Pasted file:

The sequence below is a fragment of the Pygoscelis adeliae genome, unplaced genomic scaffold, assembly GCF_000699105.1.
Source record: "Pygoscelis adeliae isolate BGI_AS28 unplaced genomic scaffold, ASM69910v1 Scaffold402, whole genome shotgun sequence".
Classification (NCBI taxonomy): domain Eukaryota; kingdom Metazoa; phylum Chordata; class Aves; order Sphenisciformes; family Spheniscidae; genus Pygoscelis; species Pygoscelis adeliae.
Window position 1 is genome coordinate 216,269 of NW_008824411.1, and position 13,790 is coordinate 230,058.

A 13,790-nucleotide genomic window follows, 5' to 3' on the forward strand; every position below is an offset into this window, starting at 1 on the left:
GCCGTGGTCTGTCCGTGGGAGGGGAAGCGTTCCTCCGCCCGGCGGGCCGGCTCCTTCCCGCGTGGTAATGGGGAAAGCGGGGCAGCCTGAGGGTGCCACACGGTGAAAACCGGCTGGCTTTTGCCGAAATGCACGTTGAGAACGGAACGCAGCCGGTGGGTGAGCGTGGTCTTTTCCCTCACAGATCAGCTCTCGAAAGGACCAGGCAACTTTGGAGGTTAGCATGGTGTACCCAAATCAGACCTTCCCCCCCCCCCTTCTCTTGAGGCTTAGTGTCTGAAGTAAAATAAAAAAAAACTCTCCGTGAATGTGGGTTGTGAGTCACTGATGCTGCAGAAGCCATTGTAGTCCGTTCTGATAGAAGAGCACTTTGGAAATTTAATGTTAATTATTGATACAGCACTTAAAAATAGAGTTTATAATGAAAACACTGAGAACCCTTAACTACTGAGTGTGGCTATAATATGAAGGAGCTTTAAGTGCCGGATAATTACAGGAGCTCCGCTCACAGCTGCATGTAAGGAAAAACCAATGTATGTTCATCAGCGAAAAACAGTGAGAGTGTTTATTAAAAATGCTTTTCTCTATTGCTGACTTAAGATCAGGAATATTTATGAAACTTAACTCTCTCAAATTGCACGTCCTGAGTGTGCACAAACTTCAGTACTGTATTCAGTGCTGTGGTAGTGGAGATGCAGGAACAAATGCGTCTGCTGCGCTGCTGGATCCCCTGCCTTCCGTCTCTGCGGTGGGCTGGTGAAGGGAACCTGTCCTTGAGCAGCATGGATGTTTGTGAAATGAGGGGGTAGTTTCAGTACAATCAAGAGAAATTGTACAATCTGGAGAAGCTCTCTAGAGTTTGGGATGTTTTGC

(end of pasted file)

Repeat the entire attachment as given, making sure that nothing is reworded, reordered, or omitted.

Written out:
The sequence below is a fragment of the Pygoscelis adeliae genome, unplaced genomic scaffold, assembly GCF_000699105.1.
Source record: "Pygoscelis adeliae isolate BGI_AS28 unplaced genomic scaffold, ASM69910v1 Scaffold402, whole genome shotgun sequence".
Classification (NCBI taxonomy): domain Eukaryota; kingdom Metazoa; phylum Chordata; class Aves; order Sphenisciformes; family Spheniscidae; genus Pygoscelis; species Pygoscelis adeliae.
Window position 1 is genome coordinate 216,269 of NW_008824411.1, and position 13,790 is coordinate 230,058.

A 13,790-nucleotide genomic window follows, 5' to 3' on the forward strand; every position below is an offset into this window, starting at 1 on the left:
GCCGTGGTCTGTCCGTGGGAGGGGAAGCGTTCCTCCGCCCGGCGGGCCGGCTCCTTCCCGCGTGGTAATGGGGAAAGCGGGGCAGCCTGAGGGTGCCACACGGTGAAAACCGGCTGGCTTTTGCCGAAATGCACGTTGAGAACGGAACGCAGCCGGTGGGTGAGCGTGGTCTTTTCCCTCACAGATCAGCTCTCGAAAGGACCAGGCAACTTTGGAGGTTAGCATGGTGTACCCAAATCAGACCTTCCCCCCCCCCCTTCTCTTGAGGCTTAGTGTCTGAAGTAAAATAAAAAAAAACTCTCCGTGAATGTGGGTTGTGAGTCACTGATGCTGCAGAAGCCATTGTAGTCCGTTCTGATAGAAGAGCACTTTGGAAATTTAATGTTAATTATTGATACAGCACTTAAAAATAGAGTTTATAATGAAAACACTGAGAACCCTTAACTACTGAGTGTGGCTATAATATGAAGGAGCTTTAAGTGCCGGATAATTACAGGAGCTCCGCTCACAGCTGCATGTAAGGAAAAACCAATGTATGTTCATCAGCGAAAAACAGTGAGAGTGTTTATTAAAAATGCTTTTCTCTATTGCTGACTTAAGATCAGGAATATTTATGAAACTTAACTCTCTCAAATTGCACGTCCTGAGTGTGCACAAACTTCAGTACTGTATTCAGTGCTGTGGTAGTGGAGATGCAGGAACAAATGCGTCTGCTGCGCTGCTGGATCCCCTGCCTTCCGTCTCTGCGGTGGGCTGGTGAAGGGAACCTGTCCTTGAGCAGCATGGATGTTTGTGAAATGAGGGGGTAGTTTCAGTACAATCAAGAGAAATTGTACAATCTGGAGAAGCTCTCTAGAGTTTGGGATGTTTTGC